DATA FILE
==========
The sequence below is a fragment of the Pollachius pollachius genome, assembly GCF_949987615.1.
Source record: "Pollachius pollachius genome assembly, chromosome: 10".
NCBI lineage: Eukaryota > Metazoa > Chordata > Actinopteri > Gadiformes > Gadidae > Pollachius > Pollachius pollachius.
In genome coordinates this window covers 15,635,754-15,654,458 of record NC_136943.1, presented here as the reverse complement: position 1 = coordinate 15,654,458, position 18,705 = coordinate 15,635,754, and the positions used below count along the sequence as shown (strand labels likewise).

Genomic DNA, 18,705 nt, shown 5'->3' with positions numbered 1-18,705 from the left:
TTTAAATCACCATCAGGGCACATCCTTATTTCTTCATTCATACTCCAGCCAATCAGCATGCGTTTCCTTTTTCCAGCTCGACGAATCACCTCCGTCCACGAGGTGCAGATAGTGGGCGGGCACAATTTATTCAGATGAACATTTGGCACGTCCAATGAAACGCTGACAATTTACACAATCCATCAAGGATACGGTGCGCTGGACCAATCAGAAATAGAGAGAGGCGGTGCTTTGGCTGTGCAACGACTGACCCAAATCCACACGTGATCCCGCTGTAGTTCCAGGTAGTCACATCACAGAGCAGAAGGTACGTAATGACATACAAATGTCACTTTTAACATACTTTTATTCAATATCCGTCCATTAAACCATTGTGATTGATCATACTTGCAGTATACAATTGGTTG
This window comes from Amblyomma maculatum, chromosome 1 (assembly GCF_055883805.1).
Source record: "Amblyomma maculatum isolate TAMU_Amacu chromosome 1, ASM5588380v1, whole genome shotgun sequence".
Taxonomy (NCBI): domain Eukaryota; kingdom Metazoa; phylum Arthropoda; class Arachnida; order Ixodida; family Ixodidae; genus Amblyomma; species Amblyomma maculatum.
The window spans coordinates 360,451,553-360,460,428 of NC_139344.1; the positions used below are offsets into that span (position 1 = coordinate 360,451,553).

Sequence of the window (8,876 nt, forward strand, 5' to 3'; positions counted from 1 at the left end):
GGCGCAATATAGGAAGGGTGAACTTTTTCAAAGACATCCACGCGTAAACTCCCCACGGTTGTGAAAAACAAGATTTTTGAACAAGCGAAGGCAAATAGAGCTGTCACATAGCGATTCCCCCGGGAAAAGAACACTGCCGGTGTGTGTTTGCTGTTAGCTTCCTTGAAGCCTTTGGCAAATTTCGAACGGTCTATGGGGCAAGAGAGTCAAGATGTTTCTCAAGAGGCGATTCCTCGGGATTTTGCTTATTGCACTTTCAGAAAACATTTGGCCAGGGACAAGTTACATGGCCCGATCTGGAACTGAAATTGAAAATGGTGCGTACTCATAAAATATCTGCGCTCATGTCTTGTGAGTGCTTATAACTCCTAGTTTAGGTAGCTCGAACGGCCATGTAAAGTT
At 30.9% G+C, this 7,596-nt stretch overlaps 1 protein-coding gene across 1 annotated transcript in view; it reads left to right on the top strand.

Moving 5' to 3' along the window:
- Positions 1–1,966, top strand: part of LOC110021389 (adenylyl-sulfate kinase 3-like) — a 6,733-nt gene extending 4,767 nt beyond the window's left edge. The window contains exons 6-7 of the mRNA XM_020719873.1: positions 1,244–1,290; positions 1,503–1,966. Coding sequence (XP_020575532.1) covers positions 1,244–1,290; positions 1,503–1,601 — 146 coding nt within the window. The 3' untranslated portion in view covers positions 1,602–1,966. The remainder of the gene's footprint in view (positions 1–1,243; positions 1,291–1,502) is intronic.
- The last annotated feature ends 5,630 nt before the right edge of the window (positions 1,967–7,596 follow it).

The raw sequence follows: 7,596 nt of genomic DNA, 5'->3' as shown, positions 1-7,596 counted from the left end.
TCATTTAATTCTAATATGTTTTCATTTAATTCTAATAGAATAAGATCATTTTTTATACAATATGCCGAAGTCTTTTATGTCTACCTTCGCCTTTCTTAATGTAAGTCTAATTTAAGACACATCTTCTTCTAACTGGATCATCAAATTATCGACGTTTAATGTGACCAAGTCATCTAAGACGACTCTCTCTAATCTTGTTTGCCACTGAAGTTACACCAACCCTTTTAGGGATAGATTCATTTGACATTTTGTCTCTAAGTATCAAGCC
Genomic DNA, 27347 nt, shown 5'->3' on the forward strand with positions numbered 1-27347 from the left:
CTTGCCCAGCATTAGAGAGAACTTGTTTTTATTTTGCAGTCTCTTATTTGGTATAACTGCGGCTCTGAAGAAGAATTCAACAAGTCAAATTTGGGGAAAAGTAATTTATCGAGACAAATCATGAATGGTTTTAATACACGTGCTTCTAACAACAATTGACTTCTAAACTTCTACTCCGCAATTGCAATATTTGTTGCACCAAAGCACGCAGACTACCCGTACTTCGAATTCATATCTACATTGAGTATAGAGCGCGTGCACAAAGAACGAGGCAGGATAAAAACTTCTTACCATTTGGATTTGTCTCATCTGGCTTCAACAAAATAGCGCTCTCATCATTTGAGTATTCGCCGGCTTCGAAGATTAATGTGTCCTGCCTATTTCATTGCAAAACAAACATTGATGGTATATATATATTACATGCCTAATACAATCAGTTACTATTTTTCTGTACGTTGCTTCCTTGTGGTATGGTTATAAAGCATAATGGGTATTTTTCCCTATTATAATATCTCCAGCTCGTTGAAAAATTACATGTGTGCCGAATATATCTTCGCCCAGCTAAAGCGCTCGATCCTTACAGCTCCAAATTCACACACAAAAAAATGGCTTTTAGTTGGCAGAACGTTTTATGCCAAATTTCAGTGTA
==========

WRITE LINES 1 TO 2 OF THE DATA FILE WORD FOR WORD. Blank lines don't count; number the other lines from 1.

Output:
The sequence below is a fragment of the Pollachius pollachius genome, assembly GCF_949987615.1.
Source record: "Pollachius pollachius genome assembly, chromosome: 10".